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I do not like to talk on the telephone.
It is an odd admission for a journalist. But I have worked my entire career in the digital age, and my best sources — you know who you are — prefer to contact me via email, iMessage, Twitter, Instagram, WhatsApp, and Facebook. Public relations people may pester me via phone, but I rarely receive a call from someone with whom I wish to speak.
Yet I spend an inordinate amount of time on the phone with airline customer service agents. I’m what you would consider a high-touch customer — I book complicated itineraries and often want to upgrade or change a flight — and with most airlines, I must place a call, wait in the queue, and explain my problem. Then the agent puts me on hold to conduct some research and perhaps chat with a supervisor.
What if there was another way?
Well, my colleague Dennis Schaal spent time last week with David Neeleman, founder of JetBlue Airways, to learn more about his U.S. startup airline, coming as soon as 2021. And while they talked network, fleet, and customer experience — “I could call this airline crap and people will love it because of the way I’m going to treat them,” Neeleman said — I’m more intrigued about what Neeleman said about how he plans to handle customer inquiries.
“You don’t have to speak to us,” Neeleman said. “You won’t be able to speak to us. You’ll be able to reach out to us and you’ll be able to chat with us and we’ll call you. You won’t be able to call us because everything will be functional.”
That sounds like a great idea. Many companies, including Apple and a few airlines, already provide customer service this way. It works well for most inquiries.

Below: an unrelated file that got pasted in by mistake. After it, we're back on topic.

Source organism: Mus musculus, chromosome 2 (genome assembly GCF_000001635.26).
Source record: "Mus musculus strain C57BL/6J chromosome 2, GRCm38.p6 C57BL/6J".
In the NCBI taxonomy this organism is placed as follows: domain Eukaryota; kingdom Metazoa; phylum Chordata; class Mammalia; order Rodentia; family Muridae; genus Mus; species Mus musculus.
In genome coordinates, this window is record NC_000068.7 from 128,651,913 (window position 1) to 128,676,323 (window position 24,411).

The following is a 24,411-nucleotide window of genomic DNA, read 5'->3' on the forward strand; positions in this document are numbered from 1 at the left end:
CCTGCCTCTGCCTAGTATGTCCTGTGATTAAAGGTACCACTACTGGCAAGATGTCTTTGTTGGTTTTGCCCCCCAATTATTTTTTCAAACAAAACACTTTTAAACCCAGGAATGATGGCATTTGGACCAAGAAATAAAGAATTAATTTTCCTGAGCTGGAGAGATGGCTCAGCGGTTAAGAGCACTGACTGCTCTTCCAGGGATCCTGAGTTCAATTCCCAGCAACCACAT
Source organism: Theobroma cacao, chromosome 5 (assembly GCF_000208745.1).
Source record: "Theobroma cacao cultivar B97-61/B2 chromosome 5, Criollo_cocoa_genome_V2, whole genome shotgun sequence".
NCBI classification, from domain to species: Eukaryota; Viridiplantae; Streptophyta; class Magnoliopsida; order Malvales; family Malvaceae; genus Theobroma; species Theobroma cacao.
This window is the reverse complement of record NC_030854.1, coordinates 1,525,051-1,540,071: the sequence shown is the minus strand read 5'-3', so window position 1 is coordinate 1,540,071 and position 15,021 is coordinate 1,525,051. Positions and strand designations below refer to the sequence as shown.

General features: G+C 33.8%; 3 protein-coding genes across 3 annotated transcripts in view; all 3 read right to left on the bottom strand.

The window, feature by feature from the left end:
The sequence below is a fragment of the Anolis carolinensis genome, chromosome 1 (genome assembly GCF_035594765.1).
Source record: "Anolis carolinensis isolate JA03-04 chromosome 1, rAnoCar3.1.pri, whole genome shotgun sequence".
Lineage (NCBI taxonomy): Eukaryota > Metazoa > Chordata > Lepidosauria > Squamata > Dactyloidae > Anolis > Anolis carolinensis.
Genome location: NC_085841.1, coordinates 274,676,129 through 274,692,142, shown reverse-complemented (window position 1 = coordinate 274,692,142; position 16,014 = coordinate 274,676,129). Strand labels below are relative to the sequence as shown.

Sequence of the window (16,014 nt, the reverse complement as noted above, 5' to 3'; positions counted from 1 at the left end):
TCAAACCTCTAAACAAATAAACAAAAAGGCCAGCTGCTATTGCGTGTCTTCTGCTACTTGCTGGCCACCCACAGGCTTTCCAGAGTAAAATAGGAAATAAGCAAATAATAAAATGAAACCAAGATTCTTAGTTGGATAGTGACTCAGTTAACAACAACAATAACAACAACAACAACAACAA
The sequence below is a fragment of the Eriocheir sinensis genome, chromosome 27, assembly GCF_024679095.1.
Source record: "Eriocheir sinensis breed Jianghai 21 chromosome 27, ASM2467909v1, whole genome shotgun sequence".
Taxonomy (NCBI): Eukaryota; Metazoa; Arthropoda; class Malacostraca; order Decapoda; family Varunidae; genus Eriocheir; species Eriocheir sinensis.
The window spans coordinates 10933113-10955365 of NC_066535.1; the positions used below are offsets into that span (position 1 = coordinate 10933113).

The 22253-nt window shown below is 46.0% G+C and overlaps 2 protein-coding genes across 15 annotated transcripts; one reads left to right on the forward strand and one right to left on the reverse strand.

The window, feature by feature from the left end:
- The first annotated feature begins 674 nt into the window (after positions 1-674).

What do you think? Does Neeleman have the right idea?
Stories of the Week
JetBlue Founder Reveals Details on His New Tech-Focused International Airline: Neeleman, perhaps the most impressive airline entrepreneur of his generation, met with reporters last week in New York and did not hold back. He said he is confident his startup, which will fly exclusively Airbus A220s, can withstand any competition in part because it will fly from less-crowded airports. “I’ll just do stuff they can’t do,” Neeleman said.
Lufthansa’s Low-Cost Subsidiary Blunts Profit: Lufthansa’s full-service airlines are profitable, but the company hasn’t figured out how to leverage its low-cost Eurowings arm, reports Skift Europe Editor Patrick Whyte. Eurowings lost $74 million (€65 million) during the first nine months, a loss the parent company blamed in part on integration issues after Eurowings took over pieces of Air Berlin. “In 2017 we seized a historic opportunity in the consolidation of Europe’s aviation sector,” Lufthansa CEO Carsten Spohr said. “And it was the right decision to do so in strategic terms, even if this has given Eurowings a very challenging 2018.”
British Airways Is Filling In Where South African Airways Is Fading: Regular readers know I occasionally question the business model at South African Airways. The carrier keeps trying to reinvent itself but it can’t quite shake its old reputation and cost structure. This, as our South Africa-based freelancer Richard Holmes reports, has been good for British Airways, which is rapidly increasing capacity to Southern Africa. “Africa has been a real success story for British Airways and there has been significant expansion onto our African route network and capacity in the past 18 months,” a British Airways executive told Holmes.
Kenya Airways’ New Direct Route Could Boost Tourism to East Africa: You can’t be a real airline if you don’t fly to New York, right? This has been the conventional wisdom for decades, and newish Kenya Airways CEO Sebastian Mikosz apparently subscribes to it. Will it make money? Who knows? But the link is important for the region, Skift columnist Colin Nagy reports. “The direct flight will substantially boost Kenya’s global profile as a tourism destination, but will also benefit other local nations that are striving to build their tourism business,” Nagy writes.